The Nullification of Truth (Part 2)
2 weeks ago
|Make sure to take the twist in both directions.|
|Tight hamstrings? No problem. Just use more props.|
|Instead of a block, you could use a chair |
so your fold is not too deep.
|This bolster set-up is good for Reclining Hero's Pose or for Reclining Bound Angle.|
The poses in this sequence are designed to give you the experience of being cradled and protected while providing the opportunity for deep relaxation and rejuvenation. When you're practicing them for the first time, it can be helpful to have a friend assist you in setting up the props. Warm up with a few rounds of Cat-Cow Pose, or any other gentle poses that help you connect with your breath. Once you're propped and positioned, take the first few minutes in each pose to sense where you connect with the floor or the props. What part of your body rests most heavily on the support underneath you? Let this area be like an anchor rooting you to the earth. Slowly allow this sense of connection to spread to all the areas where you meet the ground and the props.
When your body feels completely supported, let your attention turn toward your breath. Like an ocean wave, each breath will rise and fall on its own. Rest your mind on the tide of your breath. Throughout each pose, let your attention move back and forth between the earthlike qualities of your body and the fluidlike qualities of your breath.
Stay in each pose for up to 15 minutes. Even a few minutes will make a difference. If you feel restless but want to stay in the pose, you can do small vinyasa movements with your hands to help yourself settle down: Roll your open palms to the sky as you inhale; roll them back to the ground as you exhale.
Viparita Karani (Legs-up-the-Wall Pose), variationThis pose is usually done with the legs extended all the way up the wall. Having the legs lower, with the feet against the wall, encourages grounding by creating a sensation of "standing" on the wall, as opposed to having the feet wide open to the sky.
Lie on your back with your calves and feet supported by either bolsters or blanket-covered blocks. Wrap or cover your calves with a blanket. Rest the soles of your feet against the wall. Place an additional folded blanket across the pelvis to help release tension there and to encourage the pelvis to rest more heavily on the ground. Rest your arms by your sides, either palms down or, if facing up, with an eye bag in each open palm. If your upper back and shoulders don't rest heavily on the floor, support them with towels or blankets. Place a folded blanket under your head.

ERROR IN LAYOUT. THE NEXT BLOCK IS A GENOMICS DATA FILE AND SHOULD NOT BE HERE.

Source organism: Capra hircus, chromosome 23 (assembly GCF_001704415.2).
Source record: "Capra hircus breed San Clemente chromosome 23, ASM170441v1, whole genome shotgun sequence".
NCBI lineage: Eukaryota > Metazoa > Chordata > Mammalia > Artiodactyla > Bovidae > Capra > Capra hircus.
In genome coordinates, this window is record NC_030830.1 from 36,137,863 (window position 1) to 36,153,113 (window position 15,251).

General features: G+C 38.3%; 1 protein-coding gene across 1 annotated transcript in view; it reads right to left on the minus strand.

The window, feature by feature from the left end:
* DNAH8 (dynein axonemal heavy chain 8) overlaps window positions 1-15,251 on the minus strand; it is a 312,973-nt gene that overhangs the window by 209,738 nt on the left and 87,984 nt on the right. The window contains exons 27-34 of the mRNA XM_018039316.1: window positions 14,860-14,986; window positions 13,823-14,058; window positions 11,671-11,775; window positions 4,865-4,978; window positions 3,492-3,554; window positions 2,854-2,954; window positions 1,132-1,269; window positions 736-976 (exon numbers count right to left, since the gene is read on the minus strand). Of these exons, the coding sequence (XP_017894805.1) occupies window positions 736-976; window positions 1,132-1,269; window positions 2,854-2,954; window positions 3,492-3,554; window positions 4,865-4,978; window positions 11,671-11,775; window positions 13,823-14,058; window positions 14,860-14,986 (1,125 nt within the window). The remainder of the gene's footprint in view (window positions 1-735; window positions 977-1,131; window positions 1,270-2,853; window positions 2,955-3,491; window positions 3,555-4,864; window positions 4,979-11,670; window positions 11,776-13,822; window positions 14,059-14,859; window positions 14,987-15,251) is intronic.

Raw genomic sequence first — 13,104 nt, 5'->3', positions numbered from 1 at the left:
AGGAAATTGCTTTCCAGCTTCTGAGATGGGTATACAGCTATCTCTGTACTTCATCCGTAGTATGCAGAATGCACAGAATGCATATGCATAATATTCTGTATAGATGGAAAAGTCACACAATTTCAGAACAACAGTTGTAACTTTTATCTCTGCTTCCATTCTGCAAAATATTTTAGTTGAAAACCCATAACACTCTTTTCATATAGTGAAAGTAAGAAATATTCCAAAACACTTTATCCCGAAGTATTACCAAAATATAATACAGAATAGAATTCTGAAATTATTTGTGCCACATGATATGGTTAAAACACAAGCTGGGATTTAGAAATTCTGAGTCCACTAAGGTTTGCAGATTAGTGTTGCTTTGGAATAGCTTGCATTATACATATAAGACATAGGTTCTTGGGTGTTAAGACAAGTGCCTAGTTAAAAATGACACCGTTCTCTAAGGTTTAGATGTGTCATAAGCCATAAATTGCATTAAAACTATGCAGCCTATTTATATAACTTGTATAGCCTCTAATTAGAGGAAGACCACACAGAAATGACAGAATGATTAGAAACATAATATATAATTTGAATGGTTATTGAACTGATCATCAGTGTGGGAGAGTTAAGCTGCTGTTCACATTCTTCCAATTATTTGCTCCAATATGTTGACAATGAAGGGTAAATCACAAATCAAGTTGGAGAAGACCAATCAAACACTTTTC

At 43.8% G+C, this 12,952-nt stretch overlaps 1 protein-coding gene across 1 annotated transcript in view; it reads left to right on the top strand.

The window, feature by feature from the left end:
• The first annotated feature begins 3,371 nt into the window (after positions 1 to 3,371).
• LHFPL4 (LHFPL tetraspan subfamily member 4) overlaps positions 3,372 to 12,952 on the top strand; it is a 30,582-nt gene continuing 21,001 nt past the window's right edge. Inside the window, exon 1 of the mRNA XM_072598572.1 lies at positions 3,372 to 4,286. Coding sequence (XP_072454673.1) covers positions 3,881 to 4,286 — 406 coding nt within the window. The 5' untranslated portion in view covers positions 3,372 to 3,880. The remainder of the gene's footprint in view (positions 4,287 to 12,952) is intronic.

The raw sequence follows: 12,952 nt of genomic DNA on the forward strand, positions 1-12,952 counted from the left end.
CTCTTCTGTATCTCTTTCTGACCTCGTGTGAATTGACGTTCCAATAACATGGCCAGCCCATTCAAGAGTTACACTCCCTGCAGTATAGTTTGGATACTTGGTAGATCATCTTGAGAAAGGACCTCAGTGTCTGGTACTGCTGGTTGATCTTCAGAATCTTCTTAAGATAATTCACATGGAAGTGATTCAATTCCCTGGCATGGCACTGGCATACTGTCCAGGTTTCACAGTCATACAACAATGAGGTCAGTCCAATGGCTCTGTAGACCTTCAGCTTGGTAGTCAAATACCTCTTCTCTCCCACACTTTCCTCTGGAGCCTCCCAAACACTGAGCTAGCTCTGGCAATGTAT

You should feel firm support all the way up the torso, out through the arms, and up through the neck and head. Your throat should feel open and tension free. On each exhalation, allow the weight of your lower legs, pelvis, upper back, and head to be fully held. On each inhalation, allow your ribs to expand in all directions. Stay in the pose for 5 to 15 minutes.
Salamba Balasana (Supported Child's Pose)Place blocks underneath the two ends of a bolster and come into Child's Pose, with your torso supported by the bolster. It should feel as though the support is coming up to meet you rather than your torso dropping into the support. Slide your arms underneath the gap between the bolster and the floor, bringing each hand toward the opposite elbow. If the forearms or elbows don't touch the ground, fill in the space with towels or blankets so that you are supported from the elbows to the fingers. Supporting the elbows and arms helps to release tension in the upper back and neck and to integrate the arms back into the body. In order to release tension in the lower back and create a deeper sensation of groundedness, place a heavy blanket on your sacrum. If the base of the shins or the tops of the feet are off the floor, prop them with a rolled-up towel.
Turn the head to one side, alternating sides halfway through the pose. On each inhalation, feel the back body expand; on each exhalation, feel the support under the chest and belly. Stay in the pose for 5 to 10 minutes.
Supta Baddha Konasana (Reclining Bound Angle Pose), variationSupta Baddha Konasana opens the whole front of the body: the pelvis, belly, heart, and throat. These are areas we instinctively protect, which is why a pose like this can leave one feeling exposed and vulnerable.
Place a block lengthwise under one end of a bolster to prop it up on an incline. Sit with your back to the short, low end of the bolster. Place a second bolster under your knees and bring your legs into Bound Angle Pose with the soles of your feet together. Wrap a blanket around your feet to create a feeling of containment. Place another folded blanket over the pelvis to create a feeling of insulation. Lie back on the bolster. Place supports under your arms so that they are not dangling and there is no feeling of stretch in the chest. Stay in the pose for 5 to 15 minutes.
Side-Lying Savasana and Jathara Parivartanasana (Side-Lying Corpse Pose and Revolved Abdomen Pose), variationTwists are generally good for the nervous system, but some twists can make breathing feel constricted, which can be anxiety provoking. This gentle, supported twist allows more room for the breath to come into the rib cage and belly.
Start by lying on your left side with your feet at a wall and your back against a bolster that is at least as high as your spine. Bend your right knee to 90 degrees and support your right knee and shin with a bolster or folded blankets so that the right leg is as high as the right hip; rest the sole of your left foot against the wall. Next, place folded blankets under your top arm and hand to lift them to the height of your shoulder. Finally, tuck a folded blanket under your head and neck to lift your head in line with the spine. Rest here for 2 to 5 minutes.